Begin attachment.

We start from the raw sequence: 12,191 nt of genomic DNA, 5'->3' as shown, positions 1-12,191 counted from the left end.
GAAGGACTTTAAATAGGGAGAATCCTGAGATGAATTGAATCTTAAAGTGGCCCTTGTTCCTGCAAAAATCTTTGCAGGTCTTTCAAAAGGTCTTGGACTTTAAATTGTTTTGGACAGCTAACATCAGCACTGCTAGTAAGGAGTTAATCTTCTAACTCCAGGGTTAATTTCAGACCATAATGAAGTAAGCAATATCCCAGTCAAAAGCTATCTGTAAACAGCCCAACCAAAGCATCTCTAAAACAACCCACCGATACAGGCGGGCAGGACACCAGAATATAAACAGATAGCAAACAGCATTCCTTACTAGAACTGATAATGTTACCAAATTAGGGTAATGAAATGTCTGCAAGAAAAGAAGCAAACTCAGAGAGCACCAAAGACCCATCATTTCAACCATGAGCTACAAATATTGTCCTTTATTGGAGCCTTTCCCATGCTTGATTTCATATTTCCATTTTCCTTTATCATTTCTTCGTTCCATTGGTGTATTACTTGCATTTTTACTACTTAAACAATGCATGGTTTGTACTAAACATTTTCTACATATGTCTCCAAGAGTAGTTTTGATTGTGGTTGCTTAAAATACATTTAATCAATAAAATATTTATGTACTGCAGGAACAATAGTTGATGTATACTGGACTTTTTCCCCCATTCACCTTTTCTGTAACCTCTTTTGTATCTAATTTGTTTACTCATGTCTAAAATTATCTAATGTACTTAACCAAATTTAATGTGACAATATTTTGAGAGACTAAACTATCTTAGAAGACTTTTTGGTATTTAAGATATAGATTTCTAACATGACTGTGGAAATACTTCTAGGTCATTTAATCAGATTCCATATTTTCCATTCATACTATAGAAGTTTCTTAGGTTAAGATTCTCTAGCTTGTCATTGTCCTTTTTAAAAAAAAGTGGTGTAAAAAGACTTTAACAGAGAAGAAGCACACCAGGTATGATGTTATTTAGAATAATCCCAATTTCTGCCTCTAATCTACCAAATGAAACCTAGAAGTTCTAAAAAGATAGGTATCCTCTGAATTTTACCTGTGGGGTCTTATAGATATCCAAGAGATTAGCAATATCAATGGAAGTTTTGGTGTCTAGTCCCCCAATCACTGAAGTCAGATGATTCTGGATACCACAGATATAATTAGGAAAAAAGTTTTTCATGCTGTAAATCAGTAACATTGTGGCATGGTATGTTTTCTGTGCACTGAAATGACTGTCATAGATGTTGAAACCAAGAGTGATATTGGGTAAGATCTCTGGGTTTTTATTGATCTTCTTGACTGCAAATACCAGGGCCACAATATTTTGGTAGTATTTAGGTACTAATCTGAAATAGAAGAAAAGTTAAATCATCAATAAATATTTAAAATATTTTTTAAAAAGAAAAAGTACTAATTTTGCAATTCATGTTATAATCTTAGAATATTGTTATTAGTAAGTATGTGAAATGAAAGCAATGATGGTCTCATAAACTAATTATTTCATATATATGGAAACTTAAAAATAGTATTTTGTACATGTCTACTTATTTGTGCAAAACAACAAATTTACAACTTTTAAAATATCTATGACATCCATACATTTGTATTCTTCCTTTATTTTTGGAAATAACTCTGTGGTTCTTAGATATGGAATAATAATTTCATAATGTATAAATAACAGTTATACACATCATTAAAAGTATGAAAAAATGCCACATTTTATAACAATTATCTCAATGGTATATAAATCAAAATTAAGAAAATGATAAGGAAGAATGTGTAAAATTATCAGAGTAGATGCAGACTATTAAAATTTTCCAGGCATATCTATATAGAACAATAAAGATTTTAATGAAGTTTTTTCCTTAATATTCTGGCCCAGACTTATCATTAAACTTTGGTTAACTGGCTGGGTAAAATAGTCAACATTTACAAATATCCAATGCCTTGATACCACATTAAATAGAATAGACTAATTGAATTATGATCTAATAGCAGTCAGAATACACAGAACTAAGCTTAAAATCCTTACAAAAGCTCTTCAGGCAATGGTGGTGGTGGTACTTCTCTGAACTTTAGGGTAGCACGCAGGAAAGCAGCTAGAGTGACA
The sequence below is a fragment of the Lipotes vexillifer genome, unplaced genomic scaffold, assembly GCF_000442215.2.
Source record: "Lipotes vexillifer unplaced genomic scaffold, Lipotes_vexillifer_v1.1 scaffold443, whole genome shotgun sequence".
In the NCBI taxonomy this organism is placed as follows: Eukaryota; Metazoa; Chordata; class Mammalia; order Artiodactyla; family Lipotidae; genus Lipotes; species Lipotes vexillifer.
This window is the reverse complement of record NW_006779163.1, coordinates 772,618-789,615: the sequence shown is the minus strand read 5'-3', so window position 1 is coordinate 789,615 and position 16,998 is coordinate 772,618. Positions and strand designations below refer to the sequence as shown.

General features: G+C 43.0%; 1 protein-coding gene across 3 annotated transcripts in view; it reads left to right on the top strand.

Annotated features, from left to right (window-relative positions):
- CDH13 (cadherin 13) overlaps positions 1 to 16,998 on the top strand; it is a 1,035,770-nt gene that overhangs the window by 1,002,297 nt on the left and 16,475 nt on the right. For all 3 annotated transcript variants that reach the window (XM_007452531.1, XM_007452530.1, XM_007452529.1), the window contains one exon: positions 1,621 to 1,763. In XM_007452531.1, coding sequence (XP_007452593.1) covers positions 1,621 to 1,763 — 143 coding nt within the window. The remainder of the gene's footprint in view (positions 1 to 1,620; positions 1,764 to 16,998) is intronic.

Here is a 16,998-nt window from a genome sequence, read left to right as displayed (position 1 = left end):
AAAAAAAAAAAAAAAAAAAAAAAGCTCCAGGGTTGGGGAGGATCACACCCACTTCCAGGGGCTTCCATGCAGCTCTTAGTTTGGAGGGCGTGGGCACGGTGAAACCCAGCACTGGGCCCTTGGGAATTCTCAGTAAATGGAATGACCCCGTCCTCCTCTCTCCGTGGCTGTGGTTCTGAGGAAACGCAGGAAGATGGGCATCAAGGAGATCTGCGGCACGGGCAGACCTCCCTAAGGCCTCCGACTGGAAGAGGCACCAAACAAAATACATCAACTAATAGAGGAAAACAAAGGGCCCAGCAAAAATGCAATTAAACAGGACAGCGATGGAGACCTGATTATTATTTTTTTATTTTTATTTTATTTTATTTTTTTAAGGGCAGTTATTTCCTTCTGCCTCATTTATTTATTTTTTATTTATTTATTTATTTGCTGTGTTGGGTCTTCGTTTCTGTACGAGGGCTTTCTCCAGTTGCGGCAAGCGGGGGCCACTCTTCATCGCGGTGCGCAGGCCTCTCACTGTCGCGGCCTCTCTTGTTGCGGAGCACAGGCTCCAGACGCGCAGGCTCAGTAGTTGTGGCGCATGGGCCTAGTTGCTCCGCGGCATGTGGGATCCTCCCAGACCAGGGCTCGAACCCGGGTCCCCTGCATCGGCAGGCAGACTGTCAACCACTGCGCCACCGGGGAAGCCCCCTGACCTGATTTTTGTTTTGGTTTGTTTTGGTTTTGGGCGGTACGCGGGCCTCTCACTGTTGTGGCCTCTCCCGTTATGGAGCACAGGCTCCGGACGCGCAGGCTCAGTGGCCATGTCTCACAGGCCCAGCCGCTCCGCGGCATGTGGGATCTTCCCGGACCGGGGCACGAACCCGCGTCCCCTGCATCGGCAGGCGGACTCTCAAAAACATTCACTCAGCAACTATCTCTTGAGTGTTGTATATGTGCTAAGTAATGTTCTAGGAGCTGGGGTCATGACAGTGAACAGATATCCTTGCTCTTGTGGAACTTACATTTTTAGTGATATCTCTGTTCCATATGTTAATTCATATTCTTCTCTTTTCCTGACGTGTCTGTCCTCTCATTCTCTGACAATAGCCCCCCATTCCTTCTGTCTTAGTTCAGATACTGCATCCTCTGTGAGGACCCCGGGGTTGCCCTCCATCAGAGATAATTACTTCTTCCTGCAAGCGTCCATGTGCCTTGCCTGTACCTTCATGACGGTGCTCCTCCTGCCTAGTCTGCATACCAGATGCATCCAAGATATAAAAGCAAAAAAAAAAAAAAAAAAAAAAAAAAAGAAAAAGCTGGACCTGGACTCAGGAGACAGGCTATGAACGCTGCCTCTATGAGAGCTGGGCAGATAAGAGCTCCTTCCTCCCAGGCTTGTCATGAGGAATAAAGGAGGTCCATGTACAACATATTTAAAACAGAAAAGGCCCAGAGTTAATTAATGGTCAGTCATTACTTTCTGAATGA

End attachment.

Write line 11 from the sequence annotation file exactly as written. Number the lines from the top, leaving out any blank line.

AAAAAAAAAAAAAAAAAAAAAAAGCTCCAGGGTTGGGGAGGATCACACCCACTTCCAGGGGCTTCCATGCAGCTCTTAGTTTGGAGGGCGTGGGCACGGTGAAACCCAGCACTGGGCCCTTGGGAATTCTCAGTAAATGGAATGACCCCGTCCTCCTCTCTCCGTGGCTGTGGTTCTGAGGAAACGCAGGAAGATGGGCATCAAGGAGATCTGCGGCACGGGCAGACCTCCCTAAGGCCTCCGACTGGAAGAGGCACCAAACAAAATACATCAACTAATAGAGGAAAACAAAGGGCCCAGCAAAAATGCAATTAAACAGGACAGCGATGGAGACCTGATTATTATTTTTTTATTTTTATTTTATTTTATTTTTTTAAGGGCAGTTATTTCCTTCTGCCTCATTTATTTATTTTTTATTTATTTATTTATTTGCTGTGTTGGGTCTTCGTTTCTGTACGAGGGCTTTCTCCAGTTGCGGCAAGCGGGGGCCACTCTTCATCGCGGTGCGCAGGCCTCTCACTGTCGCGGCCTCTCTTGTTGCGGAGCACAGGCTCCAGACGCGCAGGCTCAGTAGTTGTGGCGCATGGGCCTAGTTGCTCCGCGGCATGTGGGATCCTCCCAGACCAGGGCTCGAACCCGGGTCCCCTGCATCGGCAGGCAGACTGTCAACCACTGCGCCACCGGGGAAGCCCCCTGACCTGATTTTTGTTTTGGTTTGTTTTGGTTTTGGGCGGTACGCGGGCCTCTCACTGTTGTGGCCTCTCCCGTTATGGAGCACAGGCTCCGGACGCGCAGGCTCAGTGGCCATGTCTCACAGGCCCAGCCGCTCCGCGGCATGTGGGATCTTCCCGGACCGGGGCACGAACCCGCGTCCCCTGCATCGGCAGGCGGACTCTCAAAAACATTCACTCAGCAACTATCTCTTGAGTGTTGTATATGTGCTAAGTAATGTTCTAGGAGCTGGGGTCATGACAGTGAACAGATATCCTTGCTCTTGTGGAACTTACATTTTTAGTGATATCTCTGTTCCATATGTTAATTCATATTCTTCTCTTTTCCTGACGTGTCTGTCCTCTCATTCTCTGACAATAGCCCCCCATTCCTTCTGTCTTAGTTCAGATACTGCATCCTCTGTGAGGACCCCGGGGTTGCCCTCCATCAGAGATAATTACTTCTTCCTGCAAGCGTCCATGTGCCTTGCCTGTACCTTCATGACGGTGCTCCTCCTGCCTAGTCTGCATACCAGATGCATCCAAGATATAAAAGCAAAAAAAAAAAAAAAAAAAAAAAAAAAGAAAAAGCTGGACCTGGACTCAGGAGACAGGCTATGAACGCTGCCTCTATGAGAGCTGGGCAGATAAGAGCTCCTTCCTCCCAGGCTTGTCATGAGGAATAAAGGAGGTCCATGTACAACATATTTAAAACAGAAAAGGCCCAGAGTTAATTAATGGTCAGTCATTACTTTCTGAATGA